Early in the pandemic, Disney sales rep Max Miller found himself furloughed and with a lot of time on his hands. To fill that void, Max created a YouTube channel called Tasting History, where he combined his love of history and cooking to prepare recipes from the distant past in as historically accurate a manner as possible. Twelve months, 689,000 subscribers, and one book deal later, Miller was called back to his job at Disney (a company he described as a lifelong dream to work for). But, he decided his pandemic hobby may have been his true calling after all and told them, “thanks, but no thanks.” While Miller’s tale may be an outlier, as Americans have taken up hobbies with increasing fervor during the last year, many of these activities will likely continue to shape consumer behavior in new ways post-pandemic.
Perhaps no census-defined retail sector has seen more of an uplift in the last year than Sporting Goods, Hobbies, Books, and Music. Even as signs of a “return to normal” were evident in the results from the first quarter, with apparel and restaurant spending perking up, the Sports & Hobbies segment showed no signs of slowing down as it grew a whopping 42% year over year. To put that in perspective, that’s not only the largest quarterly growth for any sector that we’ve seen in our time covering retail trends, but it was also 800 bps higher than e-commerce growth in Q1!
With gyms closed or feeling less safe than they used to, many rushed to buy home exercise equipment in the early months of the pandemic, but these low-frequency purchases only tell part of the story. Many people discovered their love of the outdoors and took up camping, hiking, and birdwatching, among other activities. Or perhaps those of us who felt too busy to go to the gym prior to the pandemic found the time to start running, cycling, or walking around our neighborhoods. Experts say the average person takes about 66 days to form a new habit, so, for many people, these new activities are now part of their lifestyles and should continue to foster additional spending. In addition, even if some of these individual activities wane, the return of youth and team sports should continue to be a tailwind for sporting goods retailers throughout 2021 and beyond.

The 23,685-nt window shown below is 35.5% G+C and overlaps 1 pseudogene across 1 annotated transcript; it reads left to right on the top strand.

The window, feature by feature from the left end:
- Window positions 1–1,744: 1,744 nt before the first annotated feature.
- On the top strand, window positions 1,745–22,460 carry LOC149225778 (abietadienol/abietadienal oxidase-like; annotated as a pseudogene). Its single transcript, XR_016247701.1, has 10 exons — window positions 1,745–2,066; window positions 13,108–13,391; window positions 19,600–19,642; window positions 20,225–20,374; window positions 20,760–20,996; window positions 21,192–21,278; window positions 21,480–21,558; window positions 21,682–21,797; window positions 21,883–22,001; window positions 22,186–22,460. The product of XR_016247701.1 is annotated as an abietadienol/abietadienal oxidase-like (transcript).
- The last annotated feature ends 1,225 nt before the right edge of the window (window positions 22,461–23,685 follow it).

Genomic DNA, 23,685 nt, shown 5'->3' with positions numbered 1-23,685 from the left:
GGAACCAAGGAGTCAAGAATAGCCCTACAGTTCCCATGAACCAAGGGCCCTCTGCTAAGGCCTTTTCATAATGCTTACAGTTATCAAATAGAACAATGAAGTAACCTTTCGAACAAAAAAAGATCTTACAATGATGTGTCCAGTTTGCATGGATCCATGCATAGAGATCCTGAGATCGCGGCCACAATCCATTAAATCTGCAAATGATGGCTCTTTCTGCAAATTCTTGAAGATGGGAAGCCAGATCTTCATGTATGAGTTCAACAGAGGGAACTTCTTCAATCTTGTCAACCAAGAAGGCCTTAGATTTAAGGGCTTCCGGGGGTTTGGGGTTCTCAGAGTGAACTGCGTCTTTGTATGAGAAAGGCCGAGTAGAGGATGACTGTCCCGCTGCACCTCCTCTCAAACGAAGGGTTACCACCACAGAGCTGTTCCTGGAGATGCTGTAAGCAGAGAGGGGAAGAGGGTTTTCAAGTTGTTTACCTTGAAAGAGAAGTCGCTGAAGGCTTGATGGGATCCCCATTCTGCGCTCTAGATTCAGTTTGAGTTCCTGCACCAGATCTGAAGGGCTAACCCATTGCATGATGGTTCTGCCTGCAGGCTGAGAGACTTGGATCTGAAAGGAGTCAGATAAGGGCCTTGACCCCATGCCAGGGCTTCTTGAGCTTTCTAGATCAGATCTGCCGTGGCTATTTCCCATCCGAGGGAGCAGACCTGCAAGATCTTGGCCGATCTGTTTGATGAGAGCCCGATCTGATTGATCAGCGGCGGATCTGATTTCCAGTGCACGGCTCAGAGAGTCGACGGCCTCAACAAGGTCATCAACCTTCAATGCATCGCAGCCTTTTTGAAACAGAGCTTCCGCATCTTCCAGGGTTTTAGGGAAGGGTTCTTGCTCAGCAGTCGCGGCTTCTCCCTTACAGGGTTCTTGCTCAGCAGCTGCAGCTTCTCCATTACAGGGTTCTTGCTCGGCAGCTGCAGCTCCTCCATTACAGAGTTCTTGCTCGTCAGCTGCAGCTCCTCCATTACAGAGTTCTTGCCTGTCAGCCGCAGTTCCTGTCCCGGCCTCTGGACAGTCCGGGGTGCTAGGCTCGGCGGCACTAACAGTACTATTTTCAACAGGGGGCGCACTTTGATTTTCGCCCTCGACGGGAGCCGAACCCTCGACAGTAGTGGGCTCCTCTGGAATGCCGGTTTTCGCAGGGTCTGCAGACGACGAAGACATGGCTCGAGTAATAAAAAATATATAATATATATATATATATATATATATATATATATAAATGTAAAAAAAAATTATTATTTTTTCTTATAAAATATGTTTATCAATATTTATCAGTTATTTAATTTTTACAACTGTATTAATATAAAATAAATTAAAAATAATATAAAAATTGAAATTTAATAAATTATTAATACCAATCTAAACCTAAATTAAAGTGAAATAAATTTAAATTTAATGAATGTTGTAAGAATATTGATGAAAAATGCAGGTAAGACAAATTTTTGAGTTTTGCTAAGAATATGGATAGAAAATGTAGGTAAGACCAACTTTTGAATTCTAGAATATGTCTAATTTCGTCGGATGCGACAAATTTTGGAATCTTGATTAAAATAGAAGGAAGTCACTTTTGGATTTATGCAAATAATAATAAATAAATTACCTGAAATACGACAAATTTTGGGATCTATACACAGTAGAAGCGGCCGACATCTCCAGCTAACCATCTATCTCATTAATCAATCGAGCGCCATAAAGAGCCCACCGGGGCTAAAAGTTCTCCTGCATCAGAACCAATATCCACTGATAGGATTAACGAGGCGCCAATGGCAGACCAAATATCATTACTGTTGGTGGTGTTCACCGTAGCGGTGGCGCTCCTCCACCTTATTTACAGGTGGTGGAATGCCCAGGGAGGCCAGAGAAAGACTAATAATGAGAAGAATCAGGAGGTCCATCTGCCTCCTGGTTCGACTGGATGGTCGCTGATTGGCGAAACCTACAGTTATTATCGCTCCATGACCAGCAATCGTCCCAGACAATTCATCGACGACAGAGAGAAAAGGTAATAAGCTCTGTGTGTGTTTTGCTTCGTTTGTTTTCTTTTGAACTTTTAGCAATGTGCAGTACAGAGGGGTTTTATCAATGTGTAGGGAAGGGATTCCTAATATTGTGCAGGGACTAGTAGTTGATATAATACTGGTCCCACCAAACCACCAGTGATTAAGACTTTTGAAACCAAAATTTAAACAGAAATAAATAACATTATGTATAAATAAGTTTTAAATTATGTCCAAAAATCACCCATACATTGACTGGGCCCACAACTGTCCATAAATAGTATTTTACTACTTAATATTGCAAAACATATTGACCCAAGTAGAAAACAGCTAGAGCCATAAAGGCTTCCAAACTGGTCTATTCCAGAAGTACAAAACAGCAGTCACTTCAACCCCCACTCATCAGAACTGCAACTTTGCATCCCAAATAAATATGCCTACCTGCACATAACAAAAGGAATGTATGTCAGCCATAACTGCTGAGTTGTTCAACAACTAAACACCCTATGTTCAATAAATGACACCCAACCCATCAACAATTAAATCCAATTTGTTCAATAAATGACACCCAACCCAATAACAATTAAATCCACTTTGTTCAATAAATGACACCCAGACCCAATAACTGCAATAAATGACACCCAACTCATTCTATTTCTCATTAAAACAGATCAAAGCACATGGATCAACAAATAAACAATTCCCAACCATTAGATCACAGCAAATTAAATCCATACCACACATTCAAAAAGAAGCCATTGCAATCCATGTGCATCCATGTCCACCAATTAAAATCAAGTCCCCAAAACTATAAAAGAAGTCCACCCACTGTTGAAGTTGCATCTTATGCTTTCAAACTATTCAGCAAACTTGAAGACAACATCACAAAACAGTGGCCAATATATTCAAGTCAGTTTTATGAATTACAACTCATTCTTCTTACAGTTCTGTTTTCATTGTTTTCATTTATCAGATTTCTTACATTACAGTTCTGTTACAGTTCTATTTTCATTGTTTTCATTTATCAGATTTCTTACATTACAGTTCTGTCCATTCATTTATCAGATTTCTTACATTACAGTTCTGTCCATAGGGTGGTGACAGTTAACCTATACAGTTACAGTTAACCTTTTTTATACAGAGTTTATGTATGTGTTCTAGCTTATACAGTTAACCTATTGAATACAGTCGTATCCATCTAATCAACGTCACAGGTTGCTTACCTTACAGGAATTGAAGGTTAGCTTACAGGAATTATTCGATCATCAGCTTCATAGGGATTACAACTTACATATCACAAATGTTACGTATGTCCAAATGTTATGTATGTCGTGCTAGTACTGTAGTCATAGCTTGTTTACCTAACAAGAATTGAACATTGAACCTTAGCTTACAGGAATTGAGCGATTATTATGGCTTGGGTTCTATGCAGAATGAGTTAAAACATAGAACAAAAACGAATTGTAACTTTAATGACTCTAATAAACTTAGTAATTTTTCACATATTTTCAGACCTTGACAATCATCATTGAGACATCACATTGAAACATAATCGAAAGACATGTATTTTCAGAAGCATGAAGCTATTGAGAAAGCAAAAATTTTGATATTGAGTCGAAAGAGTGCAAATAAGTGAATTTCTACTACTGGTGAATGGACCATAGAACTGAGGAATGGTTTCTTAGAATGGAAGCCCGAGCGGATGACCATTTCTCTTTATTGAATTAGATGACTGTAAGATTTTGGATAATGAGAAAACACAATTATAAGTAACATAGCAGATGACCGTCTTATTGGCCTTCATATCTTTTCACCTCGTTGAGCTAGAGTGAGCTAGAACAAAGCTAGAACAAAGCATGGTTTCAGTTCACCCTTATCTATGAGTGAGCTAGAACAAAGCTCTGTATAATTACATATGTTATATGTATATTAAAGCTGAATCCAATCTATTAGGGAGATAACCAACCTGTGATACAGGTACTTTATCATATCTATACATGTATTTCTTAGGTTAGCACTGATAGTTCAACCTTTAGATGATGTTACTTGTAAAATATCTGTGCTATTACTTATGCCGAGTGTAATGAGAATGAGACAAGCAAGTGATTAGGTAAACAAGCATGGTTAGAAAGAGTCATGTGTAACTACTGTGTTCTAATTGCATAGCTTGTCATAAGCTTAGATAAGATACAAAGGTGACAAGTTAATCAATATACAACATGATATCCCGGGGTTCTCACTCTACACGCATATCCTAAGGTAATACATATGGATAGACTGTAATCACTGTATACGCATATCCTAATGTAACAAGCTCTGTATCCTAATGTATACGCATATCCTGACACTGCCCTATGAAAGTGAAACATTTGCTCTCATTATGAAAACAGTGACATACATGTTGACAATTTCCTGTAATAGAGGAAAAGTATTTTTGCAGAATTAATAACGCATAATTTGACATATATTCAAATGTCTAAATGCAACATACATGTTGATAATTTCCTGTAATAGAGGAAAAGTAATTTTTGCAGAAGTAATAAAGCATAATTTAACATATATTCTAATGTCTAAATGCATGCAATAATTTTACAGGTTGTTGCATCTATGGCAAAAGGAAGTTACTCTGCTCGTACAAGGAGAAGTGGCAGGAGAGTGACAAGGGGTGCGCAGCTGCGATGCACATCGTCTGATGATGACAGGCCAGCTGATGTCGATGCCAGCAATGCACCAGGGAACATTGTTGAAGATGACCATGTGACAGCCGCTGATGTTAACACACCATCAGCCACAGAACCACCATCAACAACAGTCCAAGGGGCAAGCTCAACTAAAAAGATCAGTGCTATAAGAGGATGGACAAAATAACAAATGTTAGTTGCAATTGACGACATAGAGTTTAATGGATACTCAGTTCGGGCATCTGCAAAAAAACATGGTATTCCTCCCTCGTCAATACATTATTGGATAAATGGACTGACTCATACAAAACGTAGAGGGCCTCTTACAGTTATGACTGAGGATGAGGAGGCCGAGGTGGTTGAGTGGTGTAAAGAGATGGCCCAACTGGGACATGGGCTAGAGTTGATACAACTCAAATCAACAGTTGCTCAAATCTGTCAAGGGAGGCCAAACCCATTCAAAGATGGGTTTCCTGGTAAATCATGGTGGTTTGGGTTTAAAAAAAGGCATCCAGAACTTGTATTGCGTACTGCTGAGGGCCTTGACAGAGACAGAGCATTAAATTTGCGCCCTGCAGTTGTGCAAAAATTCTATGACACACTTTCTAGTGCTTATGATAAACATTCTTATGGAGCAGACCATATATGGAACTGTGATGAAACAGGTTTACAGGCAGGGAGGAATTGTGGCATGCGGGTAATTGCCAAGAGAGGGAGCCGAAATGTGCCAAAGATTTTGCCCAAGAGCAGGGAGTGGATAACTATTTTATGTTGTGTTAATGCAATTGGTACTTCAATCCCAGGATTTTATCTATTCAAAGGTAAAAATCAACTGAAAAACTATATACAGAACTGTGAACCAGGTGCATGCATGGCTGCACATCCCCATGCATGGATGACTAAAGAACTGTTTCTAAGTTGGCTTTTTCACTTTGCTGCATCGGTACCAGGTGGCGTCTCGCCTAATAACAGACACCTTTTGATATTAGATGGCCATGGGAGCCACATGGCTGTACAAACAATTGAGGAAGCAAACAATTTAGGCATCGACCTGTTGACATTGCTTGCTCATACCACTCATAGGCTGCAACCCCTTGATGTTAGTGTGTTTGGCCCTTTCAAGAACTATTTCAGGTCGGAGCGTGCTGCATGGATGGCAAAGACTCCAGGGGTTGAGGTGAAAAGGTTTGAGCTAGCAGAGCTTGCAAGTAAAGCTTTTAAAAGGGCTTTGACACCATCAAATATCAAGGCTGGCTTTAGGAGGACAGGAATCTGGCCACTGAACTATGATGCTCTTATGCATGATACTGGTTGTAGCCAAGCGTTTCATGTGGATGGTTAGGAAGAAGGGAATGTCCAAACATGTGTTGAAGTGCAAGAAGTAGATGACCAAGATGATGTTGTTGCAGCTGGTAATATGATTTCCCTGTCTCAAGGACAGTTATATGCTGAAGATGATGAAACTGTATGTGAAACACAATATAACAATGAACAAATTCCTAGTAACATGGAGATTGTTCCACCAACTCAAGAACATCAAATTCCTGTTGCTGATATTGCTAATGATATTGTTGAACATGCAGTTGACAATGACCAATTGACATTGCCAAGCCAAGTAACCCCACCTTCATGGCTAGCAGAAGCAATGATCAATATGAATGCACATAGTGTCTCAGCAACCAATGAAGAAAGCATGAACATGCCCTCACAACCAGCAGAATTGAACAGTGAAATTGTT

For the less athletically inclined among us, perhaps our pandemic hobbies included activities like sewing, painting, playing an instrument, or learning a new language. It is fair to wonder whether these hobbies were only made possible by the additional free time the pandemic gifted us and whether they will continue to be part of our lives. We’d see how many people may have found a new passion in these activities that won’t be dimmed because we are allowed out of our houses again. Bolstering this point is the fact that many hobbies were the impetus for new business ideas as well. The crafting marketplace Etsy saw its community of sellers grow by 63% vs. 2019, while overall Gross Merchandise Sales for Etsy grew 106% in 2020, a 4X increase from 2019. This stunning growth at Etsy fueled sales at JoAnn Fabrics, which went from a revenue decline in 2019 to a growth of 23% in 2020. Apollo Capital saw enough stickiness in this trend to pay $5 billion for Michael’s late in 2020. Certainly, not every hobby-driven business will last in the years to come. Still, the Etsy phenomenon fits nicely with trends towards sustainability and buying unique or handmade goods that were evident even before the pandemic.
Even if you spent your pandemic days on the couch playing Animal Crossing (ahem), one thing that hasn’t changed is Americans’ willingness to spend on leisure activities. In fact, for some, their favorite leisure activity may just be going out and shopping in a store again (which is perhaps why some people have transformed their ACNH islands into replicas of Target, Ikea, and H&M).